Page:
Keeping the Sound Where You Want It

Anytime you put loudspeakers into a wall cavity, chances are there's someone on the other side of the wall who isn't interested in hearing Barney's sing—along DVD. Because speakers work like small pistons, vibrating and pushing compressed air through space, it's ineviĀ­table that some of the sound is going to bleed through the back of the wall. You can minimize that seepage by using fiber—glass batting, poly fill (similar to pillow stuffing), or dense adhesive rubber sheathng around and behind the speaker. "You want to put these materials against any surface that will vibrate within the wall cavity near the speakers to keep the wall from becoming a soundboard," Bryn says.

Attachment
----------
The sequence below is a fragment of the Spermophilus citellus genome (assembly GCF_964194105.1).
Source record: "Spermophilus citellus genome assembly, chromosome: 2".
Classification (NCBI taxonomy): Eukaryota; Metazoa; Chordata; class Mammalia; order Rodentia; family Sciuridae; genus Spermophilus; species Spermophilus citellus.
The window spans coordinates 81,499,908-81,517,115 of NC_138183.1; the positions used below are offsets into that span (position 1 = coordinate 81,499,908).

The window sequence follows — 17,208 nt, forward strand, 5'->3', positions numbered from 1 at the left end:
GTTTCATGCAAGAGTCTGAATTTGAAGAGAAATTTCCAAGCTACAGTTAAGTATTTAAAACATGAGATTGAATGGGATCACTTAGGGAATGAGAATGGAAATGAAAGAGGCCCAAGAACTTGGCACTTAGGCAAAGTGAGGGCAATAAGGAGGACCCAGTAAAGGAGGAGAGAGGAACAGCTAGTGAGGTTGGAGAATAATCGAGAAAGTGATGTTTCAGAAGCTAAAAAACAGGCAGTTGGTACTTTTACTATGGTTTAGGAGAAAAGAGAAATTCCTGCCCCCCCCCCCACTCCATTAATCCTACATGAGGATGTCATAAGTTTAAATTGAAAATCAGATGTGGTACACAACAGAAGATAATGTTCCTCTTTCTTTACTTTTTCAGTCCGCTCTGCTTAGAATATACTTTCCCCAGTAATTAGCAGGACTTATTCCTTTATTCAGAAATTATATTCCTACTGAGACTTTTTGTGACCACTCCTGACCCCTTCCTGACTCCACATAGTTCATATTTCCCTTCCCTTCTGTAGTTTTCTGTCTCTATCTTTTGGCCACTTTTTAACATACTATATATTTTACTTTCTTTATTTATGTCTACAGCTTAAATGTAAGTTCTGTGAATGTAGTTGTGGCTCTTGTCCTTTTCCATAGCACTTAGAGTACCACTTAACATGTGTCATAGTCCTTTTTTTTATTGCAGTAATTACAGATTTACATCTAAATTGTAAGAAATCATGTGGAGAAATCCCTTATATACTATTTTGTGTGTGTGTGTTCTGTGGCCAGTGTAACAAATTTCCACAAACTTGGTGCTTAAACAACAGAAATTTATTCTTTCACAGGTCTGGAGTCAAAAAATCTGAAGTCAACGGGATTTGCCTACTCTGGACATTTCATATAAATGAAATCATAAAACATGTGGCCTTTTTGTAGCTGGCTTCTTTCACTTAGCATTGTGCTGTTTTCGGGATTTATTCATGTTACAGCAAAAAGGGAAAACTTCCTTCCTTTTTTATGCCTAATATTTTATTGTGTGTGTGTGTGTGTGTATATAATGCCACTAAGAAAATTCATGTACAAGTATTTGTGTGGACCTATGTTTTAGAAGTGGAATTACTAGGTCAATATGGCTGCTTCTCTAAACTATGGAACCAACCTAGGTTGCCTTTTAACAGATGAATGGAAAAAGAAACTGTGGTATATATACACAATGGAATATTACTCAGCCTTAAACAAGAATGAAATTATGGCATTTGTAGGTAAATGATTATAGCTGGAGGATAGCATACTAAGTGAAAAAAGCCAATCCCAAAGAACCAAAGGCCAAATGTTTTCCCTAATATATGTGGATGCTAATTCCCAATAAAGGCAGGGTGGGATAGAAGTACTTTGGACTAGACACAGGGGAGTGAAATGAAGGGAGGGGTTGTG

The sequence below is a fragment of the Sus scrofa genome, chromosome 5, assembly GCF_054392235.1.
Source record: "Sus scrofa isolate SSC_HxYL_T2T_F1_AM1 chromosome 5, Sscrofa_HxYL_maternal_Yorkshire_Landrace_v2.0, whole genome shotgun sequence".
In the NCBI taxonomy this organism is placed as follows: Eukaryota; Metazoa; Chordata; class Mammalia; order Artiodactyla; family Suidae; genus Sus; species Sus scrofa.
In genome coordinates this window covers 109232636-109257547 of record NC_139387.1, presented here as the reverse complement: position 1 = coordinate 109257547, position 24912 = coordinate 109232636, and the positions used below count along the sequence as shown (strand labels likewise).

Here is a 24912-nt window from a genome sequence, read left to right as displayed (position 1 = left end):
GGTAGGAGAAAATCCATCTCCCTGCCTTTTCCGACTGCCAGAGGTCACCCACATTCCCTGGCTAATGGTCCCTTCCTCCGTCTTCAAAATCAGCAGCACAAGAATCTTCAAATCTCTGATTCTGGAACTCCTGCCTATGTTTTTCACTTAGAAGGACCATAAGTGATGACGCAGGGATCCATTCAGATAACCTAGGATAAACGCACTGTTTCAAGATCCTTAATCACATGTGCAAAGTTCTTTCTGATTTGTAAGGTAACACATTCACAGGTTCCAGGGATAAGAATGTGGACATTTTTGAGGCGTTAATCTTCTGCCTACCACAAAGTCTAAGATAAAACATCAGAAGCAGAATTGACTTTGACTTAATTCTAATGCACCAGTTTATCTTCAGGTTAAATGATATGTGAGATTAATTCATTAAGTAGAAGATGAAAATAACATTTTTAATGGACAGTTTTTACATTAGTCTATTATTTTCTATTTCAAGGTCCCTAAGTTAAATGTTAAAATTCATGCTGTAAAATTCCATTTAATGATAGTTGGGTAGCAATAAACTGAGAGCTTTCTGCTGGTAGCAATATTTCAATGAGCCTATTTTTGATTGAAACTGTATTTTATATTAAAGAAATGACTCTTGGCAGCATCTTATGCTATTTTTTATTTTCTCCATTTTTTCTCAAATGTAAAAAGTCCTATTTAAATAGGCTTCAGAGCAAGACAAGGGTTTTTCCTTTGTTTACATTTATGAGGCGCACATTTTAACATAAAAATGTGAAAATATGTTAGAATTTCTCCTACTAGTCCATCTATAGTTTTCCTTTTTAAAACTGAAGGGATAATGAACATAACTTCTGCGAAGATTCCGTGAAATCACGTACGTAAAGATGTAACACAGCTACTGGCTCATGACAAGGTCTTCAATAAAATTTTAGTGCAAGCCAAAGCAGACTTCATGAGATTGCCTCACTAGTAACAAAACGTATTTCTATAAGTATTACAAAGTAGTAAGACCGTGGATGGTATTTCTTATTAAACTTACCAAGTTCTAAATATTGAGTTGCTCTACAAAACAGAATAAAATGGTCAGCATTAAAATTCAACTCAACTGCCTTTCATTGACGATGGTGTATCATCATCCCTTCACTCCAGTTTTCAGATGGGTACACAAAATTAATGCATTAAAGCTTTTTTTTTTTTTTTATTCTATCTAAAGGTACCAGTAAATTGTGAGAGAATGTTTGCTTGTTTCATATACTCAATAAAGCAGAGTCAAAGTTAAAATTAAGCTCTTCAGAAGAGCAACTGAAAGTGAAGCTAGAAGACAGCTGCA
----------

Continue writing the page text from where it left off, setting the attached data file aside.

Some manufacturers put speaker components in an enclosure, known as a back box, which helps contain sound but also limits the ability to kick out deep bass and volume, since the speakers have less air to push around. "Before installing these kinds of speakers," says Bryn, "you just need to be aware of who or what's going to be on the other side of the wall."

Perhaps one day soon even that won't matter. Engineers are working on technology that will turn windows into speakers, using a glass—mounted sound—throwing contraption. But until then, hiding your woofers in the wall is the next best thing.

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